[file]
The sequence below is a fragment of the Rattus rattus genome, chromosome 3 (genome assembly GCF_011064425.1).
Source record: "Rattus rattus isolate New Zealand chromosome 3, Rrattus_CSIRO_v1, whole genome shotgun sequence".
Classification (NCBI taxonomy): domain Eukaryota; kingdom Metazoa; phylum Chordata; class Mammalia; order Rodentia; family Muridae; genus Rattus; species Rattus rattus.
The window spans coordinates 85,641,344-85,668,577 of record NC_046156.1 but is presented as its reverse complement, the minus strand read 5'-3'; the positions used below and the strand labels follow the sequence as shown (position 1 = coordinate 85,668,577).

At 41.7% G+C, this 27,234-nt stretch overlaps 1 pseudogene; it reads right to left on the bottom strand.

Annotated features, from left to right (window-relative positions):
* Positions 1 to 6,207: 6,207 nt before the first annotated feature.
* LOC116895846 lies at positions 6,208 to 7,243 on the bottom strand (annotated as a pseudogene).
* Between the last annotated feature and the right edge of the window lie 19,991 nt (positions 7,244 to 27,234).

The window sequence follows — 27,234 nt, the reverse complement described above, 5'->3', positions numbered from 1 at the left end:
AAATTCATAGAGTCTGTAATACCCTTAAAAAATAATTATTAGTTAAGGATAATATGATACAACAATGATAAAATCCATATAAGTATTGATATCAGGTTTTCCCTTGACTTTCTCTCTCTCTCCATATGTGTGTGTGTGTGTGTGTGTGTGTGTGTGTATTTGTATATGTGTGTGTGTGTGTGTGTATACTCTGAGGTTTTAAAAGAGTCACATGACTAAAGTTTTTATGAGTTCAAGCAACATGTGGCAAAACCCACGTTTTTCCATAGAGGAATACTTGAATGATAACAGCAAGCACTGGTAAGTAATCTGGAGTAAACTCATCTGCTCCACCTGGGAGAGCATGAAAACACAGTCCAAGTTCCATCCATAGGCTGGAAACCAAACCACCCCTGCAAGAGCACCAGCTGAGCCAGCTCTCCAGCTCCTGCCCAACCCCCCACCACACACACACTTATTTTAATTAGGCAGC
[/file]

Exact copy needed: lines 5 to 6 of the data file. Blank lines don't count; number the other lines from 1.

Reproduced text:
At 41.7% G+C, this 27,234-nt stretch overlaps 1 pseudogene; it reads right to left on the bottom strand.

Annotated features, from left to right (window-relative positions):